In her opposition to Damco and Maersk’s motion, Plaintiff “incorporates by reference all arguments, exhibits, declarations, made in support of Plaintiff’s Opposition to Defendant Simplified Labor Staffing Solutions, Inc. (hereinafter ‘Simplified’) Motion to Compel Arbitration.” Plaintiff’s opposition to Damco and Maersk’s motion is 10 pages long, and her opposition to Simplified’s motion is 15 pages long. The Simplified opposition raises different arguments than those in the Damco/Maersk opposition. Thus, Plaintiff’s incorporation of the Simplified opposition results in a 25-page opposition to Damco and Maersk’s motion. The Damco/Maersk opposition also crammed up to 32 lines on each page. In addition, because Plaintiff filed the Damco/Maersk opposition after Simplified filed its reply, Plaintiff was able to, and did, respond to evidence Simplified filed with its reply.

When seeking to compel arbitration of a plaintiff’s claims, the defendant must allege the existence of an agreement to arbitrate. (Condee v. Longwood Management Corp. (2001) 88 Cal.App.4th 215, 219.) The burden then shifts to the plaintiff to prove the falsity of the agreement. (Ibid.) After the Court determines that an agreement to arbitrate exists, it then considers objections to its enforceability. (Ibid.)

The Court must grant a petition to compel arbitration unless the defendant has waived the right to compel arbitration or if there are grounds to revoke the arbitration agreement. (Ibid.; Code Civ. Proc., 1281.2.) Under California law and the Federal Arbitration Act (“FAA”), an arbitration agreement may be invalid based upon grounds applicable to any contract, including unconscionability, fraud, duress, and public policy. (Sanchez v. Western Pizza Enterprises, Inc. (2009) 172 Cal.App.4th 154, 165-166.)

SIMPLIFIED’S MOTION

Simplified’s evidentiary objections are overruled. Plaintiff’s statements go to Plaintiff’s state of mind and understanding about what she was signing.

A. Applicability of FAA and CAA

Plaintiff argues the FAA does not apply because her employment did not have a substantial effect on interstate commerce. (Opposition at p. 2.) Simplified seeks to compel arbitration under both the FAA and the California Arbitration Act (“CAA”). (Motion at p. 2.) “California law, like federal law, favors enforcement of valid arbitration agreements,” and “under California law, as under federal law, an arbitration agreement may only be invalidated for the same reasons as other contracts.” (Armendariz v. Foundation Health Psychcare Services, Inc. (2000) 24 Cal.4th 83, 97-98 (Armendariz).) Plaintiff has not shown that the motion should be denied on this ground.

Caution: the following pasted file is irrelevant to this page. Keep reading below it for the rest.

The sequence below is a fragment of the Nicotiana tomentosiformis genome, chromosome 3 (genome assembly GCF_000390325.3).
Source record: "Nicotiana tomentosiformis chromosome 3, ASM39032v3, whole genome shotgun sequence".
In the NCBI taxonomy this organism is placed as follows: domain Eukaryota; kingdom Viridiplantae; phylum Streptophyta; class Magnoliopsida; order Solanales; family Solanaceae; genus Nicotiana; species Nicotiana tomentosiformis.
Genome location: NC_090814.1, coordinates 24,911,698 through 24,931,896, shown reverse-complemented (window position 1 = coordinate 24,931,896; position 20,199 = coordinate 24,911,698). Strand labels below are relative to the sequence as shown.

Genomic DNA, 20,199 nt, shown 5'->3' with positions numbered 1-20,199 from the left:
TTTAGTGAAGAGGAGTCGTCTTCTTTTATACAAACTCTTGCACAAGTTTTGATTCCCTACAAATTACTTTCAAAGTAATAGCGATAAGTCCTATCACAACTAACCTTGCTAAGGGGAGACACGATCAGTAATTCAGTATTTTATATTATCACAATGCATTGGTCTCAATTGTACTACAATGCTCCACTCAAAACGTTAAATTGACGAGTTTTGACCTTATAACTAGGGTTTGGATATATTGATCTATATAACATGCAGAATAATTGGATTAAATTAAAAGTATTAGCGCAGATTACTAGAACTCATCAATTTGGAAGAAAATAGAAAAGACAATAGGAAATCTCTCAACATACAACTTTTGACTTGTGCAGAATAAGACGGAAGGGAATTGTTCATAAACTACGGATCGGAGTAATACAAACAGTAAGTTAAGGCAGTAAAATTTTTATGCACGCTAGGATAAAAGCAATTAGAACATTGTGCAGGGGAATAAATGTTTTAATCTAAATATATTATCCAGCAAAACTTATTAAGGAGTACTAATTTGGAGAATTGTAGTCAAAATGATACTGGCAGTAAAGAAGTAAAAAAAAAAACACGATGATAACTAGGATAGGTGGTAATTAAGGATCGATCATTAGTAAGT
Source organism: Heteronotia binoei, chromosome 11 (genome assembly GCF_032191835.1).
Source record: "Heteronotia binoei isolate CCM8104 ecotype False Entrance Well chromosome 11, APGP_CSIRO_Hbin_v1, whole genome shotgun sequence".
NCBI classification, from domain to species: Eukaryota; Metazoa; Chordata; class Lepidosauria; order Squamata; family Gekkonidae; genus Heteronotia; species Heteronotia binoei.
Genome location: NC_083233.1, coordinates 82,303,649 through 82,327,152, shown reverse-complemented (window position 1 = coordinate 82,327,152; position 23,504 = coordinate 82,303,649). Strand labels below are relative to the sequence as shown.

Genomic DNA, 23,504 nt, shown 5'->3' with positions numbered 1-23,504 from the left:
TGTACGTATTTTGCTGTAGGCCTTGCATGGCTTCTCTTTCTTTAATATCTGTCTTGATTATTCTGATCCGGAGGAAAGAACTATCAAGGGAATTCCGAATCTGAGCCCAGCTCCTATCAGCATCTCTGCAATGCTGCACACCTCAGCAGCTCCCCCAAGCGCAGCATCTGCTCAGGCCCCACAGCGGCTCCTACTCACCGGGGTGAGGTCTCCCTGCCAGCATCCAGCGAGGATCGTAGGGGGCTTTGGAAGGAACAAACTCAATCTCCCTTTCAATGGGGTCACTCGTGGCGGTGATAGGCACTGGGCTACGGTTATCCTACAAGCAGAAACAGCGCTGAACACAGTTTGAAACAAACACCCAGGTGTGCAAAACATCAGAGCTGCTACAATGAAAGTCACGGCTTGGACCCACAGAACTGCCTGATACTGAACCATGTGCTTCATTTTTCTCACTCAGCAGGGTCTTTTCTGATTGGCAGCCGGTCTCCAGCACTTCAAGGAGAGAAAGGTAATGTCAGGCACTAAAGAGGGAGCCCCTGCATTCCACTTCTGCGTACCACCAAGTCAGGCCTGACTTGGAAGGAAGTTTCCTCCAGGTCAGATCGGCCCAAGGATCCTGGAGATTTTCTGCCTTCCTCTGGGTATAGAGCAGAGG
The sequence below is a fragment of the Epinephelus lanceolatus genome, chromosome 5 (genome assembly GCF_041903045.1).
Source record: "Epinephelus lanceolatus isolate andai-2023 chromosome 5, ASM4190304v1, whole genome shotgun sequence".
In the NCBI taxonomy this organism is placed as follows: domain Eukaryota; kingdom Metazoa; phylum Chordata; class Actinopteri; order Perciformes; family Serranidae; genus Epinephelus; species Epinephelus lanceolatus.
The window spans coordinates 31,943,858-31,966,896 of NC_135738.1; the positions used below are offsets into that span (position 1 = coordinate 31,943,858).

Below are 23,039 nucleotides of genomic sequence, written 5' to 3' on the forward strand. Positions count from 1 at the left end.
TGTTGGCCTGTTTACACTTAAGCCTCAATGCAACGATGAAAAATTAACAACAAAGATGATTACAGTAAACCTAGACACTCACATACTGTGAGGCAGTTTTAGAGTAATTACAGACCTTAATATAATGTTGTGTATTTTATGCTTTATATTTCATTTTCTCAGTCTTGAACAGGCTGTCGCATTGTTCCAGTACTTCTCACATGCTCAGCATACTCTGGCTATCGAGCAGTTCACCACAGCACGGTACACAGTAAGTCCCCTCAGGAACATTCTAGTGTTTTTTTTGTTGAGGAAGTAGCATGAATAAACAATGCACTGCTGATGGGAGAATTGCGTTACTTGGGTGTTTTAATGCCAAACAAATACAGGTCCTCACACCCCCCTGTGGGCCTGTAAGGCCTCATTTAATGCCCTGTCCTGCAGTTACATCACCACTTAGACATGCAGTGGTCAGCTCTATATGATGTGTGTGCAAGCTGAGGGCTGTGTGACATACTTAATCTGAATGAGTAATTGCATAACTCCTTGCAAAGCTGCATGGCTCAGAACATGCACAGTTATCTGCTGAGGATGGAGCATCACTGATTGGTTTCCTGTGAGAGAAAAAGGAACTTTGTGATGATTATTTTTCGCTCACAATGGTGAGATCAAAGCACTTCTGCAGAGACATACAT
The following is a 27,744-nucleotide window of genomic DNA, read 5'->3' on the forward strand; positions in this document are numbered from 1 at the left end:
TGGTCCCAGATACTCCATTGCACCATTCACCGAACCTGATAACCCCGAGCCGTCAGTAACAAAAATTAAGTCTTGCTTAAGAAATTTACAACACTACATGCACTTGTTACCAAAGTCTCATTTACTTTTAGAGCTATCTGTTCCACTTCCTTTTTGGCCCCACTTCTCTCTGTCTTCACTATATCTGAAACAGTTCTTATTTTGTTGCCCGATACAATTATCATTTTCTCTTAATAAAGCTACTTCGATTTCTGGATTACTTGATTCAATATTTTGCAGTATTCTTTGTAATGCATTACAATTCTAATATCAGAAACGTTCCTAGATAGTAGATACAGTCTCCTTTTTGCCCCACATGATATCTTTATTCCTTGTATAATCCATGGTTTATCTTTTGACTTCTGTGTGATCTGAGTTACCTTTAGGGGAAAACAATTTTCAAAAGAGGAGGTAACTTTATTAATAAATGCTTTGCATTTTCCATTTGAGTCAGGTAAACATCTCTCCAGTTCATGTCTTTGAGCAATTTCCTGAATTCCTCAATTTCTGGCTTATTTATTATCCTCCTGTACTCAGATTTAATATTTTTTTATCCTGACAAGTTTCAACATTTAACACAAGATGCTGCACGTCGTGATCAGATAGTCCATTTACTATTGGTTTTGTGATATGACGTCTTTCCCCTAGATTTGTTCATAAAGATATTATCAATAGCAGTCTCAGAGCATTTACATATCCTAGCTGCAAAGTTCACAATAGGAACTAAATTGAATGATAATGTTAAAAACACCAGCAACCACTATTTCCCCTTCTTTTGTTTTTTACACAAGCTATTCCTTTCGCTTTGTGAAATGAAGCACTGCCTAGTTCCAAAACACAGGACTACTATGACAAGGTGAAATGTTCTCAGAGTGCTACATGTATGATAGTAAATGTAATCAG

Plaintiff also argues California does not apply because it was not invoked and there is no choice of law provision. (Opposition at p. 4.) The Mutual Arbitration Policy states it will be governed by the FAA, but “[i]f for any reason the FAA is deemed inapplicable, only then will the MAP be governed by the applicable state arbitration statutes.” (Motion, Ex. 2.) This sufficiently provides for California law to apply to arbitration in California if the FAA does not apply.

B. Existence of Arbitration Agreement

Simplified contends that Plaintiff electronically signed an arbitration agreement in connection with her employment. Simplified provides a copy of the Employee Agreement to Arbitrate and the Mutual Arbitration Policy. (Motion, Exs. 1-2.) The Mutual Arbitration Policy “covers all disputes relating to or arising out of or in connection with employment at the Company or the termination of that employment,” including claims for wrongful termination of employment, discrimination, harassment, retaliation, tort, wages or overtime, and claims under FEHA and the Labor Code. (Motion, Ex. 2 at p. 1.) It also states, “Your decision to accept employment or to continue employment with the Company constitutes your agreement to be bound by the MAP.” (Ibid.) The Employee Agreement to Arbitrate has an electronic signature of Plaintiff’s name. (Motion, Ex. 2.)

Plaintiff argues she did not see or sign the arbitration agreement. A female employee at Simplified greeted Plaintiff, handed her a tablet, and told her to fill in the information and sign the documents. (Arciniega Decl. 14-15.) According to Plaintiff, the employee created the username and password and gave them to Plaintiff. (Id. at 16.) Her personal email address was not used and she did not receive confirmation at her personal email. (Id. at 17.) Plaintiff signed documents referring to policies on lunches and rest breaks, and she inputted general information about herself, including hours of availability. (Id. at 19, 33.) The arbitration agreement did not show up on the tablet. (Id. at 18.) When Plaintiff finished entering her information, she returned the tablet to the employee. (Id. at 21.)